For the first time ever, obstetricians and psychiatrists have issued joint guidelines for the treatment of women with depression who are pregnant and for those thinking about getting pregnant. I was stunned to learn that there were no specific guidelines to help women and their doctors before now.
I talked about these guidelines on Good Morning America and commented on World News as well. To summarize the detailed and comprehensive report: Experts believe that the risk of untreated depression to the health of the mother and baby are considerable and should be balanced against the risk of treatment with medications. They recommend that women with mild or controlled depression should try to wean off their medications before becoming pregnant. Psychotherapy such as talk therapy should always be used for women with depression and that this therapy may be enough for many women.
However, they are recommending continuing or even beginning antidepressant medication in pregnant women with severe depression for which no other treatment has been effective. It is this information that gained the most media attention and has many women understandably worried. The report does emphasize that there needs to be a lot more research on the short-term and long-term risk of these medications. Both untreated depression and use of antidepressants have been linked to smaller birth weights and even premature births along with possible problems for the baby after birth.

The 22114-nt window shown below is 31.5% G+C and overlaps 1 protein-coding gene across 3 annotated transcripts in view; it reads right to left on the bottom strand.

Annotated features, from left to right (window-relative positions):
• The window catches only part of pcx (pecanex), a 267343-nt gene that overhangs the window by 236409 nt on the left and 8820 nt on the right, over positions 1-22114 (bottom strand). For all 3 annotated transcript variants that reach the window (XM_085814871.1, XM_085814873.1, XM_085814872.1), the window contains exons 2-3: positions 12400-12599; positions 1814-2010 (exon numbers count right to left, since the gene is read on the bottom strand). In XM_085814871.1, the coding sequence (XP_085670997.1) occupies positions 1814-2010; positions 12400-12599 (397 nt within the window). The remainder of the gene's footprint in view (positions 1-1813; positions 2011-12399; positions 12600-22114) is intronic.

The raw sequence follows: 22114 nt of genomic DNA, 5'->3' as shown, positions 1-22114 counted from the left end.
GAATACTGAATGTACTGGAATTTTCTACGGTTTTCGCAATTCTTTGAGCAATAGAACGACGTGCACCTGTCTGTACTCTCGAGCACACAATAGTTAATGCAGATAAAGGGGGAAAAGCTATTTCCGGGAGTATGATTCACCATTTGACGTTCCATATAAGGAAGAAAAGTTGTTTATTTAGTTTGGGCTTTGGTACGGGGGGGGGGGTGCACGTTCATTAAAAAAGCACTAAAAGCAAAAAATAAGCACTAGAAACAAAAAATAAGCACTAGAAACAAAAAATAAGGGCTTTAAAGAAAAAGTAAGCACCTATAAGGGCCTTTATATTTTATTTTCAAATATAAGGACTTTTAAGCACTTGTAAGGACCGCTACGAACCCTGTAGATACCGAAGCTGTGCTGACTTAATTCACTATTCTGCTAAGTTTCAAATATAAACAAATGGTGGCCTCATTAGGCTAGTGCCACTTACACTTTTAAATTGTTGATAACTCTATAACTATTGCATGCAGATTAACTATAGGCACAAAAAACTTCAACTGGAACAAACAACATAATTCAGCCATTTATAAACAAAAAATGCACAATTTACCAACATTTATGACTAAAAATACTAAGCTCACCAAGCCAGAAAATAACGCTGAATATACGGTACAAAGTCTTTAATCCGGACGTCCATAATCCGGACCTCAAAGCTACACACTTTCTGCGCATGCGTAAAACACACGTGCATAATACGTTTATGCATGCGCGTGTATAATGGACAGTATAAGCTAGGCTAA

Antidepressants have been linked to a combination of symptoms in the baby in the immediate postpartum period such as rapid pulse and a drop in blood sugar. They attribute these symptoms either directly to the medication or to the withdrawal of the medication. So any baby born to a mother on these medications needs to be monitored closely for these symptoms at birth. Developmental problems in the baby have also been raised – however the report mentions that both untreated depression and medications may increase the risk.
As an internist treating women since the 1970's, I have always been cautious about recommending any medication, including the popular SSRIs such as Prozac, during pregnancy. Before SSRIs, women took older antidepressants such as amitriptyline that have more side effects but can be an important option for women.
I believe that many women should wean off their medications before they get pregnant if they can. Psychotherapy, including couples counseling, are helpful treatments that I find are not used often enough. All too often it is easier for doctors to write a prescription rather than refer a patient for some form of talk or cognitive therapy. Then again, insurance has not been as quick to reimburse for this helpful treatment and doctors don't always know who are the therapists who can best treat their patients.